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Are you overeating and under-producing?
According to best selling author, Don Aslett, the average coffee drinker consumes more than 70,000 cups in a lifetime. “That’s 70,000 or more times you have to find your cup, fill it, add cream or sugar, carry it to your work station, pick it up, set it down (repeat this at least fourteen or fifteen times),” writes Don Aslett in his book Done! How to Accomplish Twice as Much in Half the Time—at Home and at the Office
These numbers certainly put things into perspective.
Over the course of my life I’ve had all kinds of jobs. One particular job I had was salaried so no one was keeping track of my time. Whenever I got the urge (which was often) I’d wander to the vending machines for a snack. Since I could take my time for lunch I would go to nearby restaurants with my friends and eat all sorts of stuff that really wasn’t good for me. I often vowed that I would pack my lunch, but since I didn’t have to, I didn’t. I ate unhealthily because I had the time to indulge in it. Well, actually I didn’t have the time as I would frequently stay late to make up for the long lunches.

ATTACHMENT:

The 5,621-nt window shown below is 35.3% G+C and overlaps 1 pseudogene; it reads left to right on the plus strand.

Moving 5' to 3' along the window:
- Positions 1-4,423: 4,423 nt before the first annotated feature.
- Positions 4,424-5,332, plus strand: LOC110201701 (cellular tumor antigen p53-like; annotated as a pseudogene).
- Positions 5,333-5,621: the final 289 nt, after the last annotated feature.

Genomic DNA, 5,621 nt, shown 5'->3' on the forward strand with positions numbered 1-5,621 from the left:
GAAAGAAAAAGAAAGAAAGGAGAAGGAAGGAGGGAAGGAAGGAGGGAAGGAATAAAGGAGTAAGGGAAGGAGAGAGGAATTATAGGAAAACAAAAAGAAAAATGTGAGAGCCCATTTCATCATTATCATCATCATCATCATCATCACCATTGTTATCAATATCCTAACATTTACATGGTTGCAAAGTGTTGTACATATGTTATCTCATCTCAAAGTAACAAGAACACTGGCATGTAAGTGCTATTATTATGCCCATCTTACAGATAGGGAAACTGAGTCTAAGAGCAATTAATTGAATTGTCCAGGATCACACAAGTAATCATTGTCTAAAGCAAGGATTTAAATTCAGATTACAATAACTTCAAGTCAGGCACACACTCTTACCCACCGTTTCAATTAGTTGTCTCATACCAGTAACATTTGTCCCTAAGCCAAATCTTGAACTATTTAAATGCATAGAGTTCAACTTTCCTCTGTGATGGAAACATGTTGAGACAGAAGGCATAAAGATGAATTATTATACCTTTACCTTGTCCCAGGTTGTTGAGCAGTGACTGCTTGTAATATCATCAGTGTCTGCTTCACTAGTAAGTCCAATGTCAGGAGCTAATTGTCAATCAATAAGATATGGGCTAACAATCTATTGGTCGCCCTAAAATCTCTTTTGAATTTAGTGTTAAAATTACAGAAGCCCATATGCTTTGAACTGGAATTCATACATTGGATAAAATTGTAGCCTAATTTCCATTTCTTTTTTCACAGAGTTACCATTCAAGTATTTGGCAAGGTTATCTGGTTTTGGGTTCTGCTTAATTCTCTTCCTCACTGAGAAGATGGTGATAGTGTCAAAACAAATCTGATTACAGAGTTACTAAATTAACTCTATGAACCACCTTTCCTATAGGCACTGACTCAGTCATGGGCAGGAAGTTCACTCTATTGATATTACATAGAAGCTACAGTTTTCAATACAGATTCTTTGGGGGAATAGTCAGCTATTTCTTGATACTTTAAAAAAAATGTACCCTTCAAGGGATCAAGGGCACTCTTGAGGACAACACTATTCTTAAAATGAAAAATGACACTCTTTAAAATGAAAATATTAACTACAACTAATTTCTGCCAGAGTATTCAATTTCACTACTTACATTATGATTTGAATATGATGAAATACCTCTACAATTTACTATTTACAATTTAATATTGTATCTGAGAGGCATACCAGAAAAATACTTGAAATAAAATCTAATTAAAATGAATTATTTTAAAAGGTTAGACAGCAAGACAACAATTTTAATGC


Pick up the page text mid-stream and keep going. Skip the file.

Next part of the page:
To make matters worse, while I was with my friends for those two hour lunches, all I did was eat bad food and complain about my job, which is not uncommon. Many professionals squander their coffee and lunch breaks in this manner. According to Aslett, the average coffee break does little to increase productivity. “But it does accomplish the spread of gossip and contempt and criticism of the employer, customers, etc,” he writes. “Breaks can be spent in much healthier positive ways.”
Contrast the above experience to another job I had where I was not permitted to eat at my workstation. I had to punch a clock in and out for a 30 minute lunch and one 15 minute break. Since I was being timed, I always packed my lunch and kept an apple or pretzels for my one break. After just a few months of bringing my lunch and eating a healthy snack, I lost five pounds! And this is because I didn’t have the luxury of frequent vending machine trips and two hour lunches. I discovered that a half hour was time enough to eat, jot down notes for writing projects, read and exchange a few pleasantries with co-workers.
I developed these habits out of necessity, but decided to make them part of my healthy lifestyle. I no longer center my breaks around food. I’ll eat a little then walk around the block, write in a journal or have a brief uplifting conversation with a colleague.
So instead of feeling frustrated and lethargic from complaining and bad eating, I return to my work refreshed, uplifted and ready to produce.
Taking breaks to recharge and refuel is crucial to success. Make sure you use this time wisely!
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